A Eurasianet partner post from RFE/RL
For many in socially conservative Georgia, a woman's virginity remains a virtue. Virginity tests are another matter, however.
A recent news report on Georgia's Imedi television raised howls of protest when it revealed that Georgia's National Forensics Bureau was performing as many as 200 "virginity inspections" a year.
The report showed a bureau doctor describing the process, in which three medical experts use basic gynecological equipment and a head-mounted lamp to examine young women for telltale breaks in their hymen -- the traditional sign of sexual activity.
Since then, hundreds of Georgians have poured onto social media sites to alternately defend and assail the practice. And on July 30, a group of Georgian women gathered outside the forensics bureau to stage a noisy protest.
Natia Gvianishvili, a member of the Independent Group of Feminists, which organized the protest, said it was time to tackle what Georgians call the "virginity institute," the notion that a woman's value as a future wife and mother rests almost exclusively on her chastity.
"We are calling on the forensics bureau to stop providing these types of services. The idea of destroying the 'virginity institute' lies in treating women's sexuality and their sexual behavior on equal terms with men's sexuality," Gvianishvili said.
Despite the fact that its own employees were cited in the Imedi report, the Forensics Bureau on July 30 posted a statement on its website saying it performed virginity tests only in the case of court-ordered rape and abuse allegations. It denied issuing certificates for brides and other young women.
Virginity At All Costs
The Imedi report said most of the young women who came for virginity inspections were brought by their mothers, fiances, or mothers-in-law, and paid between $100-$200 in hopes of receiving a certificate testifying to their purity.
Failure to pass the exam is considered reasonable grounds for calling off a wedding and prompting even close family members to turn their back on the woman in question.
Proof of virginity is so important that some women who fail the exam appeal to surgeons for a hymen restoration -- an expensive procedure, necessarily performed in the days just before a wedding, that temporarily stitches the hymen back together.
One surgeon said he had even performed the surgery on a 40-year-old woman looking to resurrect her virginity on the occasion of her second marriage.
Critics say the procedures are prone to mishap, and barely less barbaric than the antiquated custom of displaying a bloodied bed sheet on the morning after a wedding.
Others are angered by the apparent hypocrisy in social mores that insist on female virginity but encourage men to have sex early and often.
Protester Tata Tsopurashvili, a philosophy professor, says the situation results in many men having their first sexual encounters with prostitutes, an experience she says can cause lasting damage. "Men, by the way, are also traumatized by the 'virginity institute' and repressed from a cultural point of view, because they are deprived of their right to have their first sexual experience with a person they love," she says. "They get this instead through sex workers."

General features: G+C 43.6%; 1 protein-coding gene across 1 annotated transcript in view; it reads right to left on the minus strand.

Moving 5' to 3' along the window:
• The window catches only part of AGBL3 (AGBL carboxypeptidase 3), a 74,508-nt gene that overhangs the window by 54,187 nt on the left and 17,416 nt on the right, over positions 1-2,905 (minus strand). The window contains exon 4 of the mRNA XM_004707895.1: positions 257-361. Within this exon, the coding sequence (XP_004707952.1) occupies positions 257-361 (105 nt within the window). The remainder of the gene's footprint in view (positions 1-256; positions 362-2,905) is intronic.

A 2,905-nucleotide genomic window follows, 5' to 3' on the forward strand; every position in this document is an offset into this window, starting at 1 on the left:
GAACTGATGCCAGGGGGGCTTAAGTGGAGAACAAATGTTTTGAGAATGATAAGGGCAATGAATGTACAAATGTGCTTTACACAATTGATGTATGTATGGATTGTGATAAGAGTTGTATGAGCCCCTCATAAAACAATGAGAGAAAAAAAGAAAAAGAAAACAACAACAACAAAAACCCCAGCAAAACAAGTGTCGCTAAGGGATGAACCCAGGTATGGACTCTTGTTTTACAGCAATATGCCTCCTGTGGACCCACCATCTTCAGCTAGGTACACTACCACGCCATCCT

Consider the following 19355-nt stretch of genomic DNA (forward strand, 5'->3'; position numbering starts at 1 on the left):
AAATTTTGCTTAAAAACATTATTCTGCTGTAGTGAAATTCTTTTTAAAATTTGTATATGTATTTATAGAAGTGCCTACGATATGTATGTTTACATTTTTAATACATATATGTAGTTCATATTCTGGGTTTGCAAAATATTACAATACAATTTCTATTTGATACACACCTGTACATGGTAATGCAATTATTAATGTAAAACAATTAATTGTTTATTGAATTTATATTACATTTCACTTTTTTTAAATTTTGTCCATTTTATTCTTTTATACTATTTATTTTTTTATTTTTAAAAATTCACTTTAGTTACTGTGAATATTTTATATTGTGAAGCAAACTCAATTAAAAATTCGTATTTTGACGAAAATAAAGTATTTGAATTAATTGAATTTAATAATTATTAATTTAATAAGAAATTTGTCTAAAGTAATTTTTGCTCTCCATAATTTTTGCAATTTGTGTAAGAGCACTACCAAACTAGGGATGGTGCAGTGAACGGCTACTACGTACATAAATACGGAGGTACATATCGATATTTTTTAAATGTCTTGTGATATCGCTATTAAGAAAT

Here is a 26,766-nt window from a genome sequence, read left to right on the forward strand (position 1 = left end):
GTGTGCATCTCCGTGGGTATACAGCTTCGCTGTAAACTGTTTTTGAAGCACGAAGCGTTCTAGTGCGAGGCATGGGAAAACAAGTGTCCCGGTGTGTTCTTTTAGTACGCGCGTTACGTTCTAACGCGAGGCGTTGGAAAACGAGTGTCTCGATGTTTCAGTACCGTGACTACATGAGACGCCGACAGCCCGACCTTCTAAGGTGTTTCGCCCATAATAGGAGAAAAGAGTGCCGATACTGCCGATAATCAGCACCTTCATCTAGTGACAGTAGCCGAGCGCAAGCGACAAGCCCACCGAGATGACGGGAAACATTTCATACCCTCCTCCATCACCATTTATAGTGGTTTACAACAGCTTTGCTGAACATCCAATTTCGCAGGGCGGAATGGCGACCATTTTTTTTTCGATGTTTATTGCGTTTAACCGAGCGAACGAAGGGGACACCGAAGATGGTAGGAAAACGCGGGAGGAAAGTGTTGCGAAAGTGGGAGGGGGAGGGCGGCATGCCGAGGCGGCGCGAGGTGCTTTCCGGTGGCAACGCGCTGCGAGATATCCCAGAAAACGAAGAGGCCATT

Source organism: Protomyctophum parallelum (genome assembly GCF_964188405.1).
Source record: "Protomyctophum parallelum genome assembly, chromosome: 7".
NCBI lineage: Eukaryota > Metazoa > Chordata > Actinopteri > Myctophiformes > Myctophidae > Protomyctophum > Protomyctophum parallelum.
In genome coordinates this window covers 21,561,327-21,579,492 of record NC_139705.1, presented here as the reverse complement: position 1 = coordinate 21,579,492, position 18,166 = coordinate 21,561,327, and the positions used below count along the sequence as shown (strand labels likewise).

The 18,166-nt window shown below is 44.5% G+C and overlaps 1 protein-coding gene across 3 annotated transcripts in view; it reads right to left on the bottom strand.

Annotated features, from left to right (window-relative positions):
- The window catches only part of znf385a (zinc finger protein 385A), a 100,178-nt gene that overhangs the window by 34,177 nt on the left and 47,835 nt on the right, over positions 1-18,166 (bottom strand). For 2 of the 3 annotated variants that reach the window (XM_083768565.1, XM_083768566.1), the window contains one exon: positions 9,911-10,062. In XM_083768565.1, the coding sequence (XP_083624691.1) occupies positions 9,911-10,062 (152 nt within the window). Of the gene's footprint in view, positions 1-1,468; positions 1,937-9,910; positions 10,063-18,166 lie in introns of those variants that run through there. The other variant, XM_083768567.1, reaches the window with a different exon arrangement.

Backward Or Popular?
Opponents of the virginity inspections also say that the Georgian government, which is a signatory to the UN convention to end discrimination against women, should not permit any of its bodies to perform the controversial virginity tests.
Some officials have suggested the virginity examinations are a blow to Georgia's credentials as a progressive democratic country. Speaking on July 31, the justice minister denounced the tests as a sign of "backwardness."
But Guguli Magradze, a member of the parliamentary health-care committee and Georgia's gender-equality council, disagreed, saying, "If there's a demand for this service, the government can't forbid it."
Others argue that the obsession with virginity -- driven in large part by the Georgian Orthodox Church and a social premium on male machismo -- has contributed to a range of social ills, including premature marriage, divorce, and a significant drop-out rate for young women who leave school after marrying and becoming pregnant.
They hope the recent rush of public interest will fuel a fresh dialogue on the need for better sex education and a more liberal attitude toward women's sexual behavior.
But while many young Georgians agree the virginity inspections are extreme, they appear divided about sex before marriage.
"A girl loses her decency when she loses her virginity before marriage," says one young man.
"It's a personal choice. Everyone should behave as they like," a young woman says.
"Society and the entire country shouldn't meddle with someone's personal decision," another woman observes.
"I wouldn't marry a girl who wasn't a virgin," a second young man says.
Written by Daisy Sindelar in Prague based on reporting by Nino Tarkhnishvili in Tbilisi. Ana Lomtadze contributed to this report
A Eurasianet partner post from RFE/RL